DP16534 The Long-Term Effects of Industrial Policy
|Author(s):||Jaedo Choi, Andrei A. Levchenko|
|Publication Date:||September 2021|
|Keyword(s):||Financial Frictions, industrial policy, learning-by-doing, Welfare|
|Programme Areas:||International Trade and Regional Economics, Economic History, Macroeconomics and Growth|
|Link to this Page:||cepr.org/active/publications/discussion_papers/dp.php?dpno=16534|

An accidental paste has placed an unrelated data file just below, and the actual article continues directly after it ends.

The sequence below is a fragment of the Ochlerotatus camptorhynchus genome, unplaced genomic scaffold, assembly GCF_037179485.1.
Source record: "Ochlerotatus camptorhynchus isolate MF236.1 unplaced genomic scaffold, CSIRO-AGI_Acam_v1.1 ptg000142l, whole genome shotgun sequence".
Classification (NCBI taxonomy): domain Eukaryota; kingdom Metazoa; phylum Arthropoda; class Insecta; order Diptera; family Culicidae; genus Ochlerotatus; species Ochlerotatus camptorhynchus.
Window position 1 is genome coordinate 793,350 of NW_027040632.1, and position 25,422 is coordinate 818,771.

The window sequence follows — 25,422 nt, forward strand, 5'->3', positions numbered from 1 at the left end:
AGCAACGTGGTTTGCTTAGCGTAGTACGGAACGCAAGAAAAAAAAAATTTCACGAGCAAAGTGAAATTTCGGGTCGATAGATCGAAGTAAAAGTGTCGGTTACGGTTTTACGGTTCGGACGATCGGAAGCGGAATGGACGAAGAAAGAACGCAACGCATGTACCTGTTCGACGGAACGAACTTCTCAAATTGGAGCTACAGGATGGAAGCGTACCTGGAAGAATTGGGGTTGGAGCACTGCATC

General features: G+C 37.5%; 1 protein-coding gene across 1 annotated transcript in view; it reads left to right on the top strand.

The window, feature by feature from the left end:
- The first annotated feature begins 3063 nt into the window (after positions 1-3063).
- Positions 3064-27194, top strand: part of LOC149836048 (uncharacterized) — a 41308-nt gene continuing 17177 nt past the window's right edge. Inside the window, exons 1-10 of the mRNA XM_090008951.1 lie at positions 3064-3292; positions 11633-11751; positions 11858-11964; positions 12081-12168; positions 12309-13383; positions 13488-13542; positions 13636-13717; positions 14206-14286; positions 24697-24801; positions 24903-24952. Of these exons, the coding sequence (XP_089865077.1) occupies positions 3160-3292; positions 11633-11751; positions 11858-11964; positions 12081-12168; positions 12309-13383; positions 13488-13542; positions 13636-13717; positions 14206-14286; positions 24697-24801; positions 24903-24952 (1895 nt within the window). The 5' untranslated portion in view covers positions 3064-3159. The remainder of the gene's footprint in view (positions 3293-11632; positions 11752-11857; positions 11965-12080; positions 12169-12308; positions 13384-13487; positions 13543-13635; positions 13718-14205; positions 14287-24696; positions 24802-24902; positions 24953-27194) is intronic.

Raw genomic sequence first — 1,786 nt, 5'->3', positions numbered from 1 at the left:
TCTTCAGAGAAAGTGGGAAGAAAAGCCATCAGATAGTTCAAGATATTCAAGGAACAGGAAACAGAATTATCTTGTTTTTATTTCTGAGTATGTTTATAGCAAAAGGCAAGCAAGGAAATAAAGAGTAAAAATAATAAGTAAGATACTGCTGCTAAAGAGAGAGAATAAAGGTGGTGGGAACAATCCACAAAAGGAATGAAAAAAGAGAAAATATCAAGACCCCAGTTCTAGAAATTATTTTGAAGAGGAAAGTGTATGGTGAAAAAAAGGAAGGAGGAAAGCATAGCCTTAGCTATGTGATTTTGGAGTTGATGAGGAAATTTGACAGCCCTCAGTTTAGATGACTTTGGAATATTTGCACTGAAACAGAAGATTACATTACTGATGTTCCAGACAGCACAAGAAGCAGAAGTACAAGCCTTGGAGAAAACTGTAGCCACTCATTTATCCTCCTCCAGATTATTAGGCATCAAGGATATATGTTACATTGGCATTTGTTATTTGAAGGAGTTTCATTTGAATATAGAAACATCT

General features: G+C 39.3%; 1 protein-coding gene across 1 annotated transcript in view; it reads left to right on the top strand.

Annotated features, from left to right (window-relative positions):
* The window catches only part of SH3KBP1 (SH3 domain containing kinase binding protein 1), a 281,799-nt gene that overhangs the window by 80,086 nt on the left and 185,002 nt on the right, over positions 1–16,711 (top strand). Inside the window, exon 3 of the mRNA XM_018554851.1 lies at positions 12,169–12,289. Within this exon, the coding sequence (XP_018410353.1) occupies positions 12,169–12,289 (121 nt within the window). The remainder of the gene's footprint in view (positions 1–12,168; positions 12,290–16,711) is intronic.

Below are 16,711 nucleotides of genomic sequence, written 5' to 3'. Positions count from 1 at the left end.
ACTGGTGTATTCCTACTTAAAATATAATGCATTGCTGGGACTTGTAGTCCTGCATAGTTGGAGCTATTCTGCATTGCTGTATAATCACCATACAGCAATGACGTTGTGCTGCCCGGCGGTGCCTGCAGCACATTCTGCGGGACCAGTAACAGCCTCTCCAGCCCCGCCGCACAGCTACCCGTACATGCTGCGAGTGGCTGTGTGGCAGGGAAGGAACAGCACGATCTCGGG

This paper provides causal evidence of the impact of industrial policy on firms' long-term performance and quantifies industrial policy's long-term welfare effects. Using a natural experiment and unique historical data during the Heavy and Chemical Industry (HCI) Drive in South Korea, we find large and persistent effects of firm-level subsidies on firm size. Subsidized firms are larger than those never subsidized even 30 years after subsidies ended. Motivated by this empirical finding, we build a quantitative heterogeneous firm model that rationalizes these persistent effects through a combination of learning-by-doing (LBD) and financial frictions that hinder firms from internalizing LBD. The model is calibrated to firm-level micro data, and its key parameters are disciplined with the econometric estimates. Cost-benefit analysis implies that the industrial policy generated larger benefits than costs. If the industrial policy had not been implemented, South Korea's welfare would have been 22-31% lower, depending on how long-lived are the productivity benefits of LBD. Between one-half and two-thirds of the total welfare difference comes from the long-term effects of the policy.